On the other hand, where the sole motive behind the communications is class counsel’s pecuniary gain, bans on future communications or sanctions against counsel may be imposed. For example, in Hamm v. TBC Corp., the court determined that a leading plaintiffs’ class action firm improperly solicited prospective plaintiffs in violation of the Rules Regulating the Florida Bar by telephoning employees and asking them if they would like to join a lawsuit for “money owed to them” for working through lunch. 597 F. Supp. 2d 1338 (S.D. Fla. 2009). The Florida rule at issue, Rule 4-7.4(a), prohibits lawyers or their employees from soliciting potential clients when a significant motive for doing so is pecuniary gain. The lead lawyer at the firm claimed that the calls were made for the purpose of obtaining information, not for solicitation. However, following an evidentiary hearing, at which the called individuals testified, the court found that none of them had been asked “witness-type” questions. The court concluded that the motive for the calls was to solicit the employees for pecuniary gain and entered an order barring the firm from representing any individuals who did not work with any of the named plaintiffs and from collecting any fees or costs for work performed representing any of these individuals. The court also required the firm to implement a formal written policy on solicitation. Finally, the firm was ordered to reimburse the defendants for all reasonable fees and costs incurred in connection with the motion for sanctions. In addition, the court forwarded its findings and recommendations to the Florida Bar for possible further action against the firm.
A virtually identical result was reached in Kaufman v. American Family Mutual Insurance Co., 2008 U.S. Dist. LEXIS 32497, at *14–16 (D. Colo. Apr. 21, 2008). Plaintiffs’ counsel contacted a number of putative class members whose identity was discovered from the defendants’ claims files that were produced for the limited purpose of discerning the viability of the class action. The court rejected counsel’s argument that the calls were made solely to inform individuals about the pendency of the class action. The court stated that
while solicitation of potential class members is not improper per se, particularly when done through “printed advertising containing truthful and nondeceptive information and advice regarding the legal right of potential claimants,” it is another matter when such solicitation violates orders of the court and/or other rules of ethical conduct. . . . [T]here is a significant difference between notifying potential class members of a pending action, including the desire to act as class counsel, and individually soliciting additional named plaintiffs to sign contingency fee agreements.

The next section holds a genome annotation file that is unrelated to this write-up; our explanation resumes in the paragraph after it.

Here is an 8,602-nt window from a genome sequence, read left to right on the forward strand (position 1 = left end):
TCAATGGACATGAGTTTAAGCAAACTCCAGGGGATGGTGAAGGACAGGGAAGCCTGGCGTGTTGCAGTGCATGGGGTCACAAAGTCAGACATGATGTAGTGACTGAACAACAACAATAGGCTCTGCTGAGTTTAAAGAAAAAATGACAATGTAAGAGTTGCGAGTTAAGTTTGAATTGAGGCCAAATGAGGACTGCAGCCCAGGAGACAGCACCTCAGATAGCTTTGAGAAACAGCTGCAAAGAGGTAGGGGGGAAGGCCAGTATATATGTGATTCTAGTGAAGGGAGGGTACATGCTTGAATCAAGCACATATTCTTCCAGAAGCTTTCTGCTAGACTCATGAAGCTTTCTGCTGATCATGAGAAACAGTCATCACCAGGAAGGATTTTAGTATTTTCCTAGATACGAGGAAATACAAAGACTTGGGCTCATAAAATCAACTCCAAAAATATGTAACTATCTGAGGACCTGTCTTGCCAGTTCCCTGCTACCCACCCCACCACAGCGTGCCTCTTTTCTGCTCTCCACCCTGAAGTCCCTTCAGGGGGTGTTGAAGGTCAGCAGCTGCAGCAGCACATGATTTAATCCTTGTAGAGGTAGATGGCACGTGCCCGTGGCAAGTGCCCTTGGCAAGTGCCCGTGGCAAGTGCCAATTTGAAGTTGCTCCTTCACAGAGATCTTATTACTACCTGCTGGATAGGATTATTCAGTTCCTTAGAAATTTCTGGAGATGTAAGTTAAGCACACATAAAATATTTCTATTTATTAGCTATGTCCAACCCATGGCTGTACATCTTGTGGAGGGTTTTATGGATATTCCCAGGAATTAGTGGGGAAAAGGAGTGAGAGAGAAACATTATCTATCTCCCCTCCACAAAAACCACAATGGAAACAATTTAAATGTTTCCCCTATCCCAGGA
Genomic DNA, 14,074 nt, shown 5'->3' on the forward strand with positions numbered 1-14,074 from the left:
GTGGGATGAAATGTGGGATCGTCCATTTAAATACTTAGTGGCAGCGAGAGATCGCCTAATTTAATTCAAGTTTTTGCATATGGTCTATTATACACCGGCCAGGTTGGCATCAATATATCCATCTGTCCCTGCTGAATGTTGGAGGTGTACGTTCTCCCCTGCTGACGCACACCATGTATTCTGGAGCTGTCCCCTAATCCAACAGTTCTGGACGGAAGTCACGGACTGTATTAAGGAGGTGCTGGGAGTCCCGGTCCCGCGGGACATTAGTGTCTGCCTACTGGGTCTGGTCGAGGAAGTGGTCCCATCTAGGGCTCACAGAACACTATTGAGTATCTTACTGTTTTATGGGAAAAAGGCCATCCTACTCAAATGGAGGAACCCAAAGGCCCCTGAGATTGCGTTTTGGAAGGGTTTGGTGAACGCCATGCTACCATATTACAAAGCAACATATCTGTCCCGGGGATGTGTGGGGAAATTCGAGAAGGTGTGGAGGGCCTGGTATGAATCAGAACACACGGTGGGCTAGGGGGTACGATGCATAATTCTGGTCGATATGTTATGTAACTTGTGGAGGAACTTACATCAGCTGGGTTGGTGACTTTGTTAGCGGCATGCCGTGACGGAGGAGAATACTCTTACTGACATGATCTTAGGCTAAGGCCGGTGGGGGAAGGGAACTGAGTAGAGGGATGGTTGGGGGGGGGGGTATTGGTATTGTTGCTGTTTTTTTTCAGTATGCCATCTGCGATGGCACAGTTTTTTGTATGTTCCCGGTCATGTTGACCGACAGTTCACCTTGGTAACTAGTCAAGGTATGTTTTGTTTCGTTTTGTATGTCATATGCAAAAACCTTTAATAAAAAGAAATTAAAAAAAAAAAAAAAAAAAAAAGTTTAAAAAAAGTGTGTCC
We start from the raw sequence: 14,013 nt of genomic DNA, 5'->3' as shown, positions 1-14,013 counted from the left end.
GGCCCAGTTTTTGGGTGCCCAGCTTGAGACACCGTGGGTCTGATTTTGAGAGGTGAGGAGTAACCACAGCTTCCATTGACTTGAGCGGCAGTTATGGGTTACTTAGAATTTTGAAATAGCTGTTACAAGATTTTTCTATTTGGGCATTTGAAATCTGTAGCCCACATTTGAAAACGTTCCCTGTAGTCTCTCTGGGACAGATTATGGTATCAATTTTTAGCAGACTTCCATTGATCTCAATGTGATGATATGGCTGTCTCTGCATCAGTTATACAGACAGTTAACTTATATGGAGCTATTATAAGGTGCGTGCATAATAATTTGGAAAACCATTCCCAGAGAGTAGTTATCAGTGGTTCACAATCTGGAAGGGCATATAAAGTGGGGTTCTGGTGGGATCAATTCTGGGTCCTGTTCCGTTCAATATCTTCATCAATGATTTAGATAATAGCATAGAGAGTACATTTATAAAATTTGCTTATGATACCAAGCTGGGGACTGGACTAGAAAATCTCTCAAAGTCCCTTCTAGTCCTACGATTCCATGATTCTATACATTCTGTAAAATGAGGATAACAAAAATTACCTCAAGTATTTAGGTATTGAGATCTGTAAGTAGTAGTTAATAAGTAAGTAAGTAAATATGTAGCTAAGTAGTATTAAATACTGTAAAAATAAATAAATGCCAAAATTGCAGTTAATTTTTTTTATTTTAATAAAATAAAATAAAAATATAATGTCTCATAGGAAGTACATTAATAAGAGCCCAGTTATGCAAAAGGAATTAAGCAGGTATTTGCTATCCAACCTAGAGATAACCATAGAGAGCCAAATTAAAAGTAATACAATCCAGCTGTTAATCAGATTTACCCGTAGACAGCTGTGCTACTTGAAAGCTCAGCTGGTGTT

The court sanctioned plaintiffs’ counsel, ordered them to reimburse the defendants for all fees related to the motion for sanctions, and referred the matter to the court’s Committee on Conduct to determine whether counsel violated the Rules of Professional Conduct.
Accordingly, a fine line exists between soliciting class members for the lawyer’s pecuniary gain and simply advising them about the pendency and status of the litigation. Indeed, because the amount of class counsel’s fees is often tied to the size of the class, an argument can be made that all direct communications with putative class members are made for the sole purpose of enticing them to join the class. As for Attorney Doe’s letter above, a court would likely find that it violated the ABA Model Rules. The letter does not contain the phrase “Advertising Material”—a violation of Rule 7.3(c). In addition, the content of the letter would likely mislead a tenant to believe that the tenant would receive $3,000 to $5,000 for serving as a class representative. And, most important, what purpose does the letter possibly serve other than to drum up additional class members for Doe’s pecuniary gain? Doe and other class counsel should tread lightly when communicating with putative members to avoid ethics violations.
Wendy Enerson is a member with Cozen O’Connor in Chicago, Illinois.
Copyright © 2018, American Bar Association. All rights reserved. This information or any portion thereof may not be copied or disseminated in any form or by any means or downloaded or stored in an electronic database or retrieval system without the express written consent of the American Bar Association. The views expressed in this article are those of the author(s) and do not necessarily reflect the positions or policies of the American Bar Association, the Section of Litigation, this committee, or the employer(s) of the author(s).